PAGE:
Re-consent in research, the asking for a new consent if there is a change in protocol or to confirm the expectations of participants in case of change, is an under-explored issue. There is little clarity as to what changes should trigger re-consent and what impact a re-consent exercise has on participants and the research project. This article examines applicable policy statements and literature for the prevailing arguments for and against re-consent in relation to longitudinal cohort studies, tissue banks and biobanks. (...) Examples of re-consent exercises are presented, triggers and non-triggers for re-consent discussed and the conflicting attitudes of commentators, participants and researchers highlighted. We acknowledge current practice and argue for a greater emphasis on ‘responsive autonomy,’ that goes beyond a one-time consent and encourages greater communication between the parties involved. A balance is needed between respecting participants' wishes on how they want their data and samples used and enabling effective research to proceed. (shrink)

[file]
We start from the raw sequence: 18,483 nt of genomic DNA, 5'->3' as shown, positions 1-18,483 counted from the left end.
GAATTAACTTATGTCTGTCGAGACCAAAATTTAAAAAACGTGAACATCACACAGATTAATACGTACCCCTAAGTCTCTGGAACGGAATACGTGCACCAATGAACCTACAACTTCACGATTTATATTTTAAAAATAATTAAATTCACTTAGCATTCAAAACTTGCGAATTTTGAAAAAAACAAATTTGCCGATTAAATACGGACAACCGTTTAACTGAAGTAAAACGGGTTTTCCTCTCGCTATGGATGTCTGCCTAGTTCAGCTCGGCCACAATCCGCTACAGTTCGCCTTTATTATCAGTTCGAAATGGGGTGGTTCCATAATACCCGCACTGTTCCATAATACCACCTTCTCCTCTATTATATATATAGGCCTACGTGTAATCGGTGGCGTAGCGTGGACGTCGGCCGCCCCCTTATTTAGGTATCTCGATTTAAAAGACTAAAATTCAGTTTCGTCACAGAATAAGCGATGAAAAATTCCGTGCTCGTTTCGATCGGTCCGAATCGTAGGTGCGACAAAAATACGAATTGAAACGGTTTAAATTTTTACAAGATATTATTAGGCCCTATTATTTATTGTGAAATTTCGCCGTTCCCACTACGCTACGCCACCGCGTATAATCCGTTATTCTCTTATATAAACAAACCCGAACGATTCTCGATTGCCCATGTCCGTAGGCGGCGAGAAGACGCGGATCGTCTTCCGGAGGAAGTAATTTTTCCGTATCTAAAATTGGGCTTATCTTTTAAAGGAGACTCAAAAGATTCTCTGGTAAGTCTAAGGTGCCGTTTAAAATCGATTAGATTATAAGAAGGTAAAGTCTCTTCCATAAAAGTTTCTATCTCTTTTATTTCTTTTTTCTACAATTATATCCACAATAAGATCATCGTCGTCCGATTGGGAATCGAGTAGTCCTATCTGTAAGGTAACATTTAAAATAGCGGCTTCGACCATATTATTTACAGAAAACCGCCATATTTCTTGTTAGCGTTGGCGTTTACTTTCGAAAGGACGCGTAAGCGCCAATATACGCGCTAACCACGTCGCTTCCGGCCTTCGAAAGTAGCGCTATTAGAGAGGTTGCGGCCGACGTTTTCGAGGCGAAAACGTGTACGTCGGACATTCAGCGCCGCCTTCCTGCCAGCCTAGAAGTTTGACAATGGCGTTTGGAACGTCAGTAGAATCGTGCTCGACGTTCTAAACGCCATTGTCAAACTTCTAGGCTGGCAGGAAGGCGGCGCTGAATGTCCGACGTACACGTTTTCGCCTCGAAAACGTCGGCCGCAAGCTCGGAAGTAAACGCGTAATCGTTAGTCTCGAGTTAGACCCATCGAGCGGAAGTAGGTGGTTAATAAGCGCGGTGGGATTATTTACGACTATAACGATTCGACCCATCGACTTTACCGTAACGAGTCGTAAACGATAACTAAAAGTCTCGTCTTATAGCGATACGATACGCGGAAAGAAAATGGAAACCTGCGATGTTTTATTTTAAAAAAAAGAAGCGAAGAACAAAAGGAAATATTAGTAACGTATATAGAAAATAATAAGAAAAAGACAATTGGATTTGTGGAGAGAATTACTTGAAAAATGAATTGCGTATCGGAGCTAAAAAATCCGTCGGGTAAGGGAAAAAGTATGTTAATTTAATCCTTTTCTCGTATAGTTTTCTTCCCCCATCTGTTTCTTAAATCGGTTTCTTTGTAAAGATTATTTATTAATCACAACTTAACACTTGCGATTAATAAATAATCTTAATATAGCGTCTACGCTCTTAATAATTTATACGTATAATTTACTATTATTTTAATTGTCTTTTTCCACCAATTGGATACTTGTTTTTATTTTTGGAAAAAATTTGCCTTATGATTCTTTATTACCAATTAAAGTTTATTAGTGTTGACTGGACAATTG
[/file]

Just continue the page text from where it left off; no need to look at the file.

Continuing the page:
As John Rawls makes clear in A Theory of Justice, there is a popular and influential strand of political thought for which brute luck – that is, being lucky in the so-called “lottery of life” – ought to have no place in a theory of distributive justice. Yet the debate about luck, desert, and fairness in contemporary political philosophy has recently been rekindled by a handful of philosophers who claim that desert should play a bigger role in theories of distributive (...) justice. In the present paper, we present the results of our attempts to fill in some of the missing empirical details of this debate. Our findings provide some preliminary evidence that, contrary to what most contemporary political philosophers have assumed, people are not as worried by natural luck as previously thought. Instead, people’s worries seem to be focused exclusively on inequalities generated by social luck. (shrink)